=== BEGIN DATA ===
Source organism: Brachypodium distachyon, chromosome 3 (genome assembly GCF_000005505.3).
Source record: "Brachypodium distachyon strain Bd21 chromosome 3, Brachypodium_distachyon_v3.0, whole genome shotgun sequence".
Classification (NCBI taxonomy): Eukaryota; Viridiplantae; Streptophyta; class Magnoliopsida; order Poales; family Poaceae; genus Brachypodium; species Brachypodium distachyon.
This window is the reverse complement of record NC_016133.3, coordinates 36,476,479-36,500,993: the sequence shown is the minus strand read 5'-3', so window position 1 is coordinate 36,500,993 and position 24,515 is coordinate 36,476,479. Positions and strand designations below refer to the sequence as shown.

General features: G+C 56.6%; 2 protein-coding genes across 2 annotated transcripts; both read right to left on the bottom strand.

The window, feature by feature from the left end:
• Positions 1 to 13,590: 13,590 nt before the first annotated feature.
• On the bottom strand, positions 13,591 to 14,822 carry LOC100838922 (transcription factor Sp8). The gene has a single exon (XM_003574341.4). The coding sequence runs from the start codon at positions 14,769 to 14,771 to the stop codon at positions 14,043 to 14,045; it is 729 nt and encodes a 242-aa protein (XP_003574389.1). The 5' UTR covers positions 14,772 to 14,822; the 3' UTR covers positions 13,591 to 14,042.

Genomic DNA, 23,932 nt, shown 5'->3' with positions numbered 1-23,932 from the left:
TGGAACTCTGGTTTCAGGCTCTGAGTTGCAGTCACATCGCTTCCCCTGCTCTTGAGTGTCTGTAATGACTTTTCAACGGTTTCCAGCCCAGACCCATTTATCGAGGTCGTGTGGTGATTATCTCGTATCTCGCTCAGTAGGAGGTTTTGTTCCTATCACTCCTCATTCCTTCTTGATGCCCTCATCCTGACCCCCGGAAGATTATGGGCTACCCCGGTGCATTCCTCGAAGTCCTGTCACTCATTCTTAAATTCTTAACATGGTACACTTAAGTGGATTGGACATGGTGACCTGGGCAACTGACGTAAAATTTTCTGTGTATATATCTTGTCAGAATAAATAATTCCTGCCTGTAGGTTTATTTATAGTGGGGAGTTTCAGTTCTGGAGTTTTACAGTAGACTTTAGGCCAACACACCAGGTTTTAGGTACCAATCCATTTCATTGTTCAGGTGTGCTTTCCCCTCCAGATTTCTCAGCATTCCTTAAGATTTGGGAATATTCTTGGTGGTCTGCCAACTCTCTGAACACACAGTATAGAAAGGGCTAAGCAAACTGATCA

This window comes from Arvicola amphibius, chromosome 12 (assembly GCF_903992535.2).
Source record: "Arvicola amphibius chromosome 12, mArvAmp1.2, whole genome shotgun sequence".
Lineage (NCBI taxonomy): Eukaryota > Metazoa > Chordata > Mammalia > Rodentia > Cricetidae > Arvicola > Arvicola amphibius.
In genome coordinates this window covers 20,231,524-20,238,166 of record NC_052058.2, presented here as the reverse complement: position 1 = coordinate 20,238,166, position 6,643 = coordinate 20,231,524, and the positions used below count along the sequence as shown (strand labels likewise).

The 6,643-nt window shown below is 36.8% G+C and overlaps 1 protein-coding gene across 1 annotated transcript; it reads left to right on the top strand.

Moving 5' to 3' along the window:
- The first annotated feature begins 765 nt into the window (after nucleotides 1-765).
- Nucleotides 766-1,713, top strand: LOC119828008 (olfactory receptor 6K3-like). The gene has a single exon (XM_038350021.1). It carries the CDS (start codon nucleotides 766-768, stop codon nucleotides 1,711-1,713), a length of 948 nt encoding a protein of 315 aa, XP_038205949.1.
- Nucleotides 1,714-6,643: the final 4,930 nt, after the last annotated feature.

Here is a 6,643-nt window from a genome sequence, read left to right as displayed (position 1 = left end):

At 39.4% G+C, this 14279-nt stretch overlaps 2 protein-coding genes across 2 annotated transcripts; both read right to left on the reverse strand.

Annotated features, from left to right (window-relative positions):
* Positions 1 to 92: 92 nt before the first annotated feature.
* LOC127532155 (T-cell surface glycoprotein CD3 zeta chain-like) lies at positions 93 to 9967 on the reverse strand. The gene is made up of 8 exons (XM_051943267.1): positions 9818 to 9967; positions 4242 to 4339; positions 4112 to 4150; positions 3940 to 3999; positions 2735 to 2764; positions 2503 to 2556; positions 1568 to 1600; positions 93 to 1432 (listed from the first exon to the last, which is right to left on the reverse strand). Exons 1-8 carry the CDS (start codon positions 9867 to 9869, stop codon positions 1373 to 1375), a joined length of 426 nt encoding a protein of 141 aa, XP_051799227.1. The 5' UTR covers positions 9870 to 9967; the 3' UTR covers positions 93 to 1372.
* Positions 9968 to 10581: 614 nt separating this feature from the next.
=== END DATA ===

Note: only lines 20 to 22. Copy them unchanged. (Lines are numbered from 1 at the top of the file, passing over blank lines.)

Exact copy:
Here is a 6,643-nt window from a genome sequence, read left to right as displayed (position 1 = left end):

At 39.4% G+C, this 14279-nt stretch overlaps 2 protein-coding genes across 2 annotated transcripts; both read right to left on the reverse strand.

Annotated features, from left to right (window-relative positions):